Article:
Thursday, April 29, 2010
for more details, read hotels.com launches 48-hour sale with half-price rooms, which i stumbled upon at etravel.org.
you can also go to hotels.com's 48-hour sale.
i didn't expect the place to be so huge--i thought it was just a little garden with little plants around, but when i arrived, i found that it had so many tents/stalls/greenhouses. the variety of plants you can take home and care for was just overwhelming.
luckily, i did not give in to temptation and just got what i came for--a little sweet basil plant, which cost me P50, and a parsley plant for the same price, i believe. my sister asked me to get her sweet basil, too, along with rosemary and tarragon. i got all those for a total of P150.
the shopkeepers are also quite friendly. my parsley came from a nice, friendly lady who assured me that the parsley would be quite fine in a balcony. kuya basil, meanwhile, sold me my sweet basil (and my sister's plants). they're all very easy to talk to, and are willing to give advice on how to take care of your new babies.
aside from plants, the manila seedling bank also has stalls that sell kitchenware, toys, tables, and animals. we found a couple of pheasants and big-ass cochin chickens in one of the stalls.
i think i would have enjoyed the experience even if i hadn't bought anything. strolling through the stalls and tents was lovely enough--it was such a nice way to spend a sunday afternoon.
manila seedling bank foundation, inc.
address: quezon avenue extension cor. EDSA, quezon city
MRT station: quezon ave., and just cross quezon avenue to get to the EDSA entrance.
by car: go along EDSA, cross quezon avenue and turn right at the manila seedling bank gate. alternatively, you can also turn right at quezon avenue (if you're coming from the south), turn left at agham road, then u-turn and enter at the agham road gate.
phone number: (02) 924-7001 to 02
email address: firstname.lastname@example.org
view more photos of manila seedling bank.
Friday, April 23, 2010
travelife magazine found out for me in this article: travelife magazine's suitcase tales: talking travel with gilbert teodoro.
every interview i've read with this man makes me see just how sensible and reasonable he is, and how well thought-out his plans are. no mud-slinging in his campaign, and he makes no promises about alleviating poverty in one fell swoop--he wants us to work on it and for it ourselves, as we should.
i believe in gibo teodoro, and i'm supporting his presidential bid in the coming elections.
it's been a while since i had a roll of film developed, and i was surprised to find that it takes longer than usual now. i took my roll to digiprint and asked for their film to CD service, which costs P155, and takes 5 days.
i was expecting my butanding photos to arrive tomorrow, but i was so happy when i was handed a package this morning from digiprint!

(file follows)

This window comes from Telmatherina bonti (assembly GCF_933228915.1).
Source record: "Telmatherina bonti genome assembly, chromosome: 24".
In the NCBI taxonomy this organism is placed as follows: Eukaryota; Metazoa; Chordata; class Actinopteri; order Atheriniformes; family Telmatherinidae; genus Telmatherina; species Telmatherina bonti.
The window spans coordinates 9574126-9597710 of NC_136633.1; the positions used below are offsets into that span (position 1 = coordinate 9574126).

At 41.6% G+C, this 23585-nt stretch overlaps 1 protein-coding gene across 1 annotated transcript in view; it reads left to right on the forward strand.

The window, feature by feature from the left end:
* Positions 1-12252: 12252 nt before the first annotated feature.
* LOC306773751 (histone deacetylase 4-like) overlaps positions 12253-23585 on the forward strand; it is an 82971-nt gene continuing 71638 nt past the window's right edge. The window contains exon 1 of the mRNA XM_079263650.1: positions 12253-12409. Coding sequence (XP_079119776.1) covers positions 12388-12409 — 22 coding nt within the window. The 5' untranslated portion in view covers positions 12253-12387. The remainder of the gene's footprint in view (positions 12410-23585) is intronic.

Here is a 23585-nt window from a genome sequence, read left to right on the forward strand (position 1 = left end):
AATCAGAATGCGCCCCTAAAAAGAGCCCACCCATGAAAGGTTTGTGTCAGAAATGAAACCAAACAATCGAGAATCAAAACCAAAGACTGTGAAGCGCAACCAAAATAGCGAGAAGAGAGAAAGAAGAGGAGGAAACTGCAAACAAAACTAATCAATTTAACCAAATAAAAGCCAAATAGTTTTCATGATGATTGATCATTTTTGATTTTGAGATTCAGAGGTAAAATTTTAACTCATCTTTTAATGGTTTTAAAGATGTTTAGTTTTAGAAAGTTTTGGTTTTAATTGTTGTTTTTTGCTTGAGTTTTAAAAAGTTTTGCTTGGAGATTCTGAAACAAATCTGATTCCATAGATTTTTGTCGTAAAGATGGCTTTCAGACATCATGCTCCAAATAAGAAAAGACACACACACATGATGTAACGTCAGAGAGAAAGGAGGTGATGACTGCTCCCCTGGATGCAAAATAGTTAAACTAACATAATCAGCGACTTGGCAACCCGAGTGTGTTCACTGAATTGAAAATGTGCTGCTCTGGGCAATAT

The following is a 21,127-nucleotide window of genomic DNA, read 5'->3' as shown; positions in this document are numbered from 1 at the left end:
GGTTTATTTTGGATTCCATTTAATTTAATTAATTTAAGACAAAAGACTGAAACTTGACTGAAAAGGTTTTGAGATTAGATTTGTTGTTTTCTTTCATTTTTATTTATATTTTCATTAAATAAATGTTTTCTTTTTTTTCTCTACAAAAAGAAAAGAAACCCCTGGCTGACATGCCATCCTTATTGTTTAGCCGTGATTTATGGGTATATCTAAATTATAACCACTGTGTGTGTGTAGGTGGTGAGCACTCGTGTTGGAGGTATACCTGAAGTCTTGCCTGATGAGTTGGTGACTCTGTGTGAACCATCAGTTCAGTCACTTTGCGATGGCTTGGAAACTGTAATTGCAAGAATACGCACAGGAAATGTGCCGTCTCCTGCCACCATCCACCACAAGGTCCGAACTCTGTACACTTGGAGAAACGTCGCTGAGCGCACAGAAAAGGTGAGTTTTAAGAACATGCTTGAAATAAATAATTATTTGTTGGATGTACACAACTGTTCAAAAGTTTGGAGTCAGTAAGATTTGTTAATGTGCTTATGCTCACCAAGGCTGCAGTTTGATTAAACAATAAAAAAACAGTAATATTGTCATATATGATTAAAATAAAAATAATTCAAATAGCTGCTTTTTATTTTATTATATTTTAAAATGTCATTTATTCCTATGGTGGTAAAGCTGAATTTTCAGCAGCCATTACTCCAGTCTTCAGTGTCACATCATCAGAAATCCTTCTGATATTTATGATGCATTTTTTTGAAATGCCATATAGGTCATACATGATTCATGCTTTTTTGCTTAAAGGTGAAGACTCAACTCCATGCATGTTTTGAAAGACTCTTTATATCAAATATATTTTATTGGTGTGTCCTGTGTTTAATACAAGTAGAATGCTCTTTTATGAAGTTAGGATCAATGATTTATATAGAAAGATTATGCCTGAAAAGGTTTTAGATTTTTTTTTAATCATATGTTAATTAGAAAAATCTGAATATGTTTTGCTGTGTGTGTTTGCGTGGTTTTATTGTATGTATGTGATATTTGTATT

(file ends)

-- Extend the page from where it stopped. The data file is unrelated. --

the photo on the right is one of the butanding photos i like best from my batch--it's a beastly butanding (in reality, it's a gentle giant), complete with a nicked fin. three remoras can be seen clinging to the fin, sucking the dirt from the butanding's skin.
gliding along on top of a lumbering whale shark will forever be etched in my mind.
"tingin sa baba!" kuya gits, our guide, shouted. so i did, and what i saw next left me in awe: a lumbering, spotted butanding swimming calmly right below me. it was so amazing that i completely forgot that a few seconds ago, i was having a hard time breathing through my snorkel.
for a few golden minutes, i was breathing as i should through the snorkel, my eyes glued to the butanding before me. thanks to kuya gits for letting me just cling onto the lifebuoy, else i would have been left floating there, staring in awe at the majestic creature.
every now and then, my eyes would travel the butanding's entire length. that was me trying to comprehend what i was doing, attempting to accept the fact that i was just a few feet away from a friggin' whale shark.
it was such a surreal experience, and i'll be doing it again next year. but this time around, i'll make sure to be more at ease with a mask and a snorkel. i want to chase the butandings myself.
see more photos of my butanding interaction.
Tuesday, April 20, 2010
i'm still waiting for the photos of the butanding interaction from the underwater camera to be processed, but in the meantime, i'll leave you with this video of me ziplining at lignon hill in bicol:
i kinda look like a ghost floating over the trees, no? :p
Tuesday, April 13, 2010
yep, that's carry-on, and not checked baggage, which means for passengers of spirit, gone are the days when you can exercise your mad packing skillz to fit everything in a tiny bag just so you don't have to pay for luggage when you travel.